The American College of Rheumatology and Vasculitis Foundation Release Guidelines for the Management of Kawasaki Disease

Male pediatrician in protective face mask discussing with girl. Female child and mother are visiting doctor in hospital. They are in clinic during COVID-19.
The American College of Rheumatology, in conjunction with the Vasculitis Foundation, developed guidelines for rheumatologists for the management of Kawasaki disease.

The American College of Rheumatology (ACR) and Vasculitis Foundation released rheumatology-based guidelines for the management of Kawasaki disease (KD). The full report was published in Arthritis Care & Research.1

The authors noted that the guidelines were developed to supplement the comprehensive recommendations issued by the American Heart Association (AHA) in 2017 and address situations in which rheumatologists are frequently consulted.2

The current guidelines were developed using standard ACR methodology. A total of 16 clinical questions were formulated using the patient, intervention, comparison, and outcomes (PICO) framework. Literature reviews were conducted for each question. A voting panel assessed the quality of evidence in the literature and formulated recommendations based on the grading of recommendations, assessment, development, and evaluation (GRADE) method. A consensus of 70% of the voting panel was required to adopt a recommendation.

The final guidelines included 1 good practice statement, 11 recommendations, and 1 ungraded position statement.

Recommendations were graded as strong or conditional. Strong recommendations were supported by high-quality evidence and apply to the majority of patients. Conditional recommendations were based on lower quality evidence; treating physicians may consider alternatives and use a shared decision-making approach while implementing these recommendations.

Overall, the guidelines emphasize the use of intravenous immunoglobulin (IVIG) as the standard-of-care for initial KD treatment, the importance of prompt KD diagnosis and treatment, and identifying conditions for the use of adjunctive therapy.

Good Practice Statement

  • The standard-of-care for the initial treatment of KD is IVIG.

Treatment Recommendations

  • The use of IVIG with adjunctive agents as initial therapy is conditionally recommended over treatment with IVIG alone for patients with acute KD who are at high risk for IVIG resistance or developing coronary artery aneurysms (CAAs). Adjunctive therapies include glucocorticoids and nonglucocorticoid immunomodulatory immunosuppressive agents. Treatment with IVIG alone may be considered if the patient’s risk category is unknown or if adjunctive therapy is inappropriate. Treating physicians are also encouraged to consult a rheumatologist before using adjunctive therapy.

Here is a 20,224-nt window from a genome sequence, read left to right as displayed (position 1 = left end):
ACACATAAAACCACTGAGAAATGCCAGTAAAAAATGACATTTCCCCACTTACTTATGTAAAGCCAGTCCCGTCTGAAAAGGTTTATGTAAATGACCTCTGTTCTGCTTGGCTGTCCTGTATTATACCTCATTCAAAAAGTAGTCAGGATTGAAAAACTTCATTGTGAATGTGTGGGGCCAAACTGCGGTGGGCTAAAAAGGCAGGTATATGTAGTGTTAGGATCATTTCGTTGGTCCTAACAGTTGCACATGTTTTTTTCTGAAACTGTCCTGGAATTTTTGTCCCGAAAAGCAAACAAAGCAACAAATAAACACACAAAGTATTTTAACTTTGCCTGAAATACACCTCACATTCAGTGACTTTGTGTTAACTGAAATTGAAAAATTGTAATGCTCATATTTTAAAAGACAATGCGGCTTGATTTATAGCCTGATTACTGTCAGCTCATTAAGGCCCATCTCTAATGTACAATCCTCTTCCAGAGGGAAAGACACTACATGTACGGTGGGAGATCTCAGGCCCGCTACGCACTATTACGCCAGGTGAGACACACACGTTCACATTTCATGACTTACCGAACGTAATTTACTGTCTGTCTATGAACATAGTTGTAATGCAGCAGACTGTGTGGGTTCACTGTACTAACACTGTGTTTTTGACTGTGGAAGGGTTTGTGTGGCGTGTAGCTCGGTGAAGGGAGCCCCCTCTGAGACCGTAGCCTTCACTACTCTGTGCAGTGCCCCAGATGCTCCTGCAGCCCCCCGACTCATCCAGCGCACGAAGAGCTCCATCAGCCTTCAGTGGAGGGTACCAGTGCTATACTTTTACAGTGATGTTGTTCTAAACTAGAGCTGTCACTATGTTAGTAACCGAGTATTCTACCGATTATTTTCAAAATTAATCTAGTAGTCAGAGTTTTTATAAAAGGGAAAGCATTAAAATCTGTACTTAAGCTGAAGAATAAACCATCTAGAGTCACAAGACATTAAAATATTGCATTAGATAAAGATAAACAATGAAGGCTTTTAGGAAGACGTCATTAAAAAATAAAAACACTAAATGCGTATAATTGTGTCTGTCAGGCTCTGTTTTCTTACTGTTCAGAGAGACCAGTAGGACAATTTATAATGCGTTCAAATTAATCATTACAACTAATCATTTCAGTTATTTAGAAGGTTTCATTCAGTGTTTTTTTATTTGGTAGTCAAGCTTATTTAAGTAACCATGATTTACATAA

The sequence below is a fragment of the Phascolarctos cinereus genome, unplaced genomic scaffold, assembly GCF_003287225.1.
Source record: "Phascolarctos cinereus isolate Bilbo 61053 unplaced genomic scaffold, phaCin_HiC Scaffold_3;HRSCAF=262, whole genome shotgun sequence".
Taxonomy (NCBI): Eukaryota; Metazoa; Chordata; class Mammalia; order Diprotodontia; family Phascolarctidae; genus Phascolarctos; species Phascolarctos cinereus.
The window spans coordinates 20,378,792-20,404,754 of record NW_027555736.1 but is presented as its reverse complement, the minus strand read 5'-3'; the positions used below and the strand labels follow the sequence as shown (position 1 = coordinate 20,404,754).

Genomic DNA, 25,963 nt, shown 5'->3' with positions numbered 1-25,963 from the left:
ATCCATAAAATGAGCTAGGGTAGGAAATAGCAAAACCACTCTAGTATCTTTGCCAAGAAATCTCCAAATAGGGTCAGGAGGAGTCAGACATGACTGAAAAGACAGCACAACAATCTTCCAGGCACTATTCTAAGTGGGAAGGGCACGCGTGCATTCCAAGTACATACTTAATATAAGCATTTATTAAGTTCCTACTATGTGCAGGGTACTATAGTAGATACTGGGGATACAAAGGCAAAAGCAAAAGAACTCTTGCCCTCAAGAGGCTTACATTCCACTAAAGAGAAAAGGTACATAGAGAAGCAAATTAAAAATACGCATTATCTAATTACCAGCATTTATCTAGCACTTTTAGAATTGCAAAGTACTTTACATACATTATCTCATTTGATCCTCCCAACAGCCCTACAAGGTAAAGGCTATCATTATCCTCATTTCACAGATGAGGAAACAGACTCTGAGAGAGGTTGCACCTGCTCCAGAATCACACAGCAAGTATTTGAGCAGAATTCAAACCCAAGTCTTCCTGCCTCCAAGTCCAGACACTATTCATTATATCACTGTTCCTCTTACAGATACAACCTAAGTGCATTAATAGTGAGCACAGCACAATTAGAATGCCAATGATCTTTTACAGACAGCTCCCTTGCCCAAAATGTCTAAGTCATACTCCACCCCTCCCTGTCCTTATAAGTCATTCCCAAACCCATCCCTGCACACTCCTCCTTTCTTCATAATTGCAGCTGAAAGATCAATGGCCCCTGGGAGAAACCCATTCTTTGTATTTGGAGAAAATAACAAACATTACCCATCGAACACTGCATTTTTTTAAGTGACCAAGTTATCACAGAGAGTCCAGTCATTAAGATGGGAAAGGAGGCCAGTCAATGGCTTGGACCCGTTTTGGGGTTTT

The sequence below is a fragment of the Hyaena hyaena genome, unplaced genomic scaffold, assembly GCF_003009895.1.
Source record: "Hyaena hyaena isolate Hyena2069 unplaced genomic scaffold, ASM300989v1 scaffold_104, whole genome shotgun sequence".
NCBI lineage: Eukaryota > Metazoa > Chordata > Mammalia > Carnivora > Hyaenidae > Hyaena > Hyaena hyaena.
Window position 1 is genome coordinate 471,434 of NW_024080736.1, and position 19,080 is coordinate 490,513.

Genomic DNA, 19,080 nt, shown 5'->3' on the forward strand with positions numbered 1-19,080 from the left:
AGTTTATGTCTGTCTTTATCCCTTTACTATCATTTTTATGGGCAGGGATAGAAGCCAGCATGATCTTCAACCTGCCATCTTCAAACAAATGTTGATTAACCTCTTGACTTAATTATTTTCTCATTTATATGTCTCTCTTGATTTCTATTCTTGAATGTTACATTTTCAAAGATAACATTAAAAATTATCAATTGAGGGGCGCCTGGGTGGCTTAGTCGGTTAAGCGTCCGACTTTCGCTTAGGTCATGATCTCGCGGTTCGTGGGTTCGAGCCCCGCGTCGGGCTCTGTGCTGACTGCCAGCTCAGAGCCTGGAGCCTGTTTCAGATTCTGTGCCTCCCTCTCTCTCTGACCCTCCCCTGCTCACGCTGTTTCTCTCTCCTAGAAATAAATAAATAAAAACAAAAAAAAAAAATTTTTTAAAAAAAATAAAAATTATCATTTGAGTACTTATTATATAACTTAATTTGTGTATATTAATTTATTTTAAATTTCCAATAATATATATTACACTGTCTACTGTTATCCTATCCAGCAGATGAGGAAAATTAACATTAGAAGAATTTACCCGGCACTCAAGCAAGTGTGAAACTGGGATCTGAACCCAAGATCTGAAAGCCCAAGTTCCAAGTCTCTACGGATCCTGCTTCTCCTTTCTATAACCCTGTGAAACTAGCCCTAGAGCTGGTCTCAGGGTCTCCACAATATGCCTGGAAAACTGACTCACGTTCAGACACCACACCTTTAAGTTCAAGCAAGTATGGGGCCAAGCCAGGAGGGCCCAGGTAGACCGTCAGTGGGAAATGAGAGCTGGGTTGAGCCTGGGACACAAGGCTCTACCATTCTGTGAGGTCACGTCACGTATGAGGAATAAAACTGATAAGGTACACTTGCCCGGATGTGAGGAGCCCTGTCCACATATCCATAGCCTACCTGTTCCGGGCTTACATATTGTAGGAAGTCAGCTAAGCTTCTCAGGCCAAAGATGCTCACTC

• For patients with incomplete KD (ie, prolonged, unexplained fever but that does not meet sufficient criteria for KD diagnosis), prompt treatment with IVIG is strongly recommended. Treating physicians should evaluate patients with incomplete KD using the AHA guidelines2 and initiate treatment as soon as an incomplete diagnosis is made rather than wait until day 10 to see if patients meet the criteria for complete KD.
  • Separate treatment for both KD and macrophage activation syndrome (MAS) is strongly recommended for patients with acute KD and suspected or diagnosed MAS. Inadequate treatment for either condition can cause severe complications.
  • For patients with acute KD and fever that lasts longer than 36 hours after initial treatment with IVIG, a second course of IVIG is conditionally recommended over glucocorticoids. However, glucocorticoids are a reasonable alternative, especially in patients with risk factors for IVIG-associated hemolytic anemia, as the current evidence does not clearly indicate the superiority of IVIG over glucocorticoids.
  • Aspirin is strongly recommended and considered the standard-of-care for its antiplatelet effects.
  • For patients with acute KD with resolution of fever, continued daily monitoring for fever for 1 to 2 weeks is strongly recommended, as fever is a predictor of CAAs.
  • For patients with acute KD with arthritis that continues after IVIG treatment and those who do not have CAAs, nonsteroid anti-inflammatory drug (NSAID) therapy is conditionally recommended. In these patients, aspirin can be suspended to allow for a 3- to 4-week course of NSAIDs.

Diagnostic Imaging Recommendations

  • An echocardiography (ECG) with coronary artery measurements as soon as possible is strongly recommended to confirm diagnosis for patients with incomplete KD.
  • For patients with unexplained shock physiology or unexplained MAS, an ECG with coronary artery measurements is strongly recommended to evaluate whether KD is the potential cause.

Ungraded Position Statement

  • Use of another agent (nonglucocorticoid immunosuppressive therapy or glucocorticoids) is recommended for patients with acute KD and persistent fevers after 2 doses with IVIG.

The authors of the guidelines concluded, “The ACR and Vasculitis Foundation present these recommendations to assist physicians in managing KD. This guideline can serve as a resource for basic principles of management and will evolve as new treatment strategies for this disease are identified.”


1. Gorelik M, Chung SA, Ardalan K, et al. 2021 American College of Rheumatology/Vasculitis Foundation guideline for the management of Kawasaki disease. Arthritis Care Res. Published online March 7, 2022. doi:10.1002/acr.24838

2. McCrindle BW, Rowley AH, Newburger JW, et al. Diagnosis, treatment, and long-term management of Kawasaki disease: a scientific statement for health professionals from the American Heart Association. Circulation. 2017;135:e927-999. doi:10.1161/CIR.0000000000000484